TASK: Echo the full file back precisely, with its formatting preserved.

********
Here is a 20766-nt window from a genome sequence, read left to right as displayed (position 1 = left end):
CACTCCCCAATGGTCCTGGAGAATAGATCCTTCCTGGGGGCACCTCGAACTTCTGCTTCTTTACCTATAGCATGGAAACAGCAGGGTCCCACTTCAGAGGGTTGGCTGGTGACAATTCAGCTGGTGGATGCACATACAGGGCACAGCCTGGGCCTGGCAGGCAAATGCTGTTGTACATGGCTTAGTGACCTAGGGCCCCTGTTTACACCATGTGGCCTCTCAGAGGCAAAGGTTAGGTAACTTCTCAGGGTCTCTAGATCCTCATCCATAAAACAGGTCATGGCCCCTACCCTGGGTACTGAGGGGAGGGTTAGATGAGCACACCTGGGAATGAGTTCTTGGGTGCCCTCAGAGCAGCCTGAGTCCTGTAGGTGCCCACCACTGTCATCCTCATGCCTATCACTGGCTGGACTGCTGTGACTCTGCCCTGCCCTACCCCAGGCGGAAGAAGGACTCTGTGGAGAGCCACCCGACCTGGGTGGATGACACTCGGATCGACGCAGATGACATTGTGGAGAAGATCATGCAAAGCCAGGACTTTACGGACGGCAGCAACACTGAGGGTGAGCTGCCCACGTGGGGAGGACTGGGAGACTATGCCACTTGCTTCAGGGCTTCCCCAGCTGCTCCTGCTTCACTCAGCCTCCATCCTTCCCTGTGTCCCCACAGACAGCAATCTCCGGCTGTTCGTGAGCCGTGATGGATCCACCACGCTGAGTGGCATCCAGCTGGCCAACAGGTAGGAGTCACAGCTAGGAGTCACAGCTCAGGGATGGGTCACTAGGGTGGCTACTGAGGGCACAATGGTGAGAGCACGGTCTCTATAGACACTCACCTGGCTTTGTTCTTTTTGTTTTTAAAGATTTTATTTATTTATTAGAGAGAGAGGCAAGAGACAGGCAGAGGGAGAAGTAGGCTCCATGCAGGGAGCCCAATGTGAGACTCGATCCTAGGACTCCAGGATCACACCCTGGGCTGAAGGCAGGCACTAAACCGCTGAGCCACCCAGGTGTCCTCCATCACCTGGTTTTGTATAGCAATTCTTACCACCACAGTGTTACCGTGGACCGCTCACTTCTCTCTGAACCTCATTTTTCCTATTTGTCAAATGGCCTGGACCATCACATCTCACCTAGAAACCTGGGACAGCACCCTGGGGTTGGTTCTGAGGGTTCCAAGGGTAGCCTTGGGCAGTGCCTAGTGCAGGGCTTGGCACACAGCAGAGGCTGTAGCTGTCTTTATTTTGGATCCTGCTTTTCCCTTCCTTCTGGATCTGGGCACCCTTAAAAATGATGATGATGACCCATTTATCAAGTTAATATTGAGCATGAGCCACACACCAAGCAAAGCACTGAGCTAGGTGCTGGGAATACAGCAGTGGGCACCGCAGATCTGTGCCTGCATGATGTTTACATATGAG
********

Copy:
Here is a 20766-nt window from a genome sequence, read left to right as displayed (position 1 = left end):
CACTCCCCAATGGTCCTGGAGAATAGATCCTTCCTGGGGGCACCTCGAACTTCTGCTTCTTTACCTATAGCATGGAAACAGCAGGGTCCCACTTCAGAGGGTTGGCTGGTGACAATTCAGCTGGTGGATGCACATACAGGGCACAGCCTGGGCCTGGCAGGCAAATGCTGTTGTACATGGCTTAGTGACCTAGGGCCCCTGTTTACACCATGTGGCCTCTCAGAGGCAAAGGTTAGGTAACTTCTCAGGGTCTCTAGATCCTCATCCATAAAACAGGTCATGGCCCCTACCCTGGGTACTGAGGGGAGGGTTAGATGAGCACACCTGGGAATGAGTTCTTGGGTGCCCTCAGAGCAGCCTGAGTCCTGTAGGTGCCCACCACTGTCATCCTCATGCCTATCACTGGCTGGACTGCTGTGACTCTGCCCTGCCCTACCCCAGGCGGAAGAAGGACTCTGTGGAGAGCCACCCGACCTGGGTGGATGACACTCGGATCGACGCAGATGACATTGTGGAGAAGATCATGCAAAGCCAGGACTTTACGGACGGCAGCAACACTGAGGGTGAGCTGCCCACGTGGGGAGGACTGGGAGACTATGCCACTTGCTTCAGGGCTTCCCCAGCTGCTCCTGCTTCACTCAGCCTCCATCCTTCCCTGTGTCCCCACAGACAGCAATCTCCGGCTGTTCGTGAGCCGTGATGGATCCACCACGCTGAGTGGCATCCAGCTGGCCAACAGGTAGGAGTCACAGCTAGGAGTCACAGCTCAGGGATGGGTCACTAGGGTGGCTACTGAGGGCACAATGGTGAGAGCACGGTCTCTATAGACACTCACCTGGCTTTGTTCTTTTTGTTTTTAAAGATTTTATTTATTTATTAGAGAGAGAGGCAAGAGACAGGCAGAGGGAGAAGTAGGCTCCATGCAGGGAGCCCAATGTGAGACTCGATCCTAGGACTCCAGGATCACACCCTGGGCTGAAGGCAGGCACTAAACCGCTGAGCCACCCAGGTGTCCTCCATCACCTGGTTTTGTATAGCAATTCTTACCACCACAGTGTTACCGTGGACCGCTCACTTCTCTCTGAACCTCATTTTTCCTATTTGTCAAATGGCCTGGACCATCACATCTCACCTAGAAACCTGGGACAGCACCCTGGGGTTGGTTCTGAGGGTTCCAAGGGTAGCCTTGGGCAGTGCCTAGTGCAGGGCTTGGCACACAGCAGAGGCTGTAGCTGTCTTTATTTTGGATCCTGCTTTTCCCTTCCTTCTGGATCTGGGCACCCTTAAAAATGATGATGATGACCCATTTATCAAGTTAATATTGAGCATGAGCCACACACCAAGCAAAGCACTGAGCTAGGTGCTGGGAATACAGCAGTGGGCACCGCAGATCTGTGCCTGCATGATGTTTACATATGAG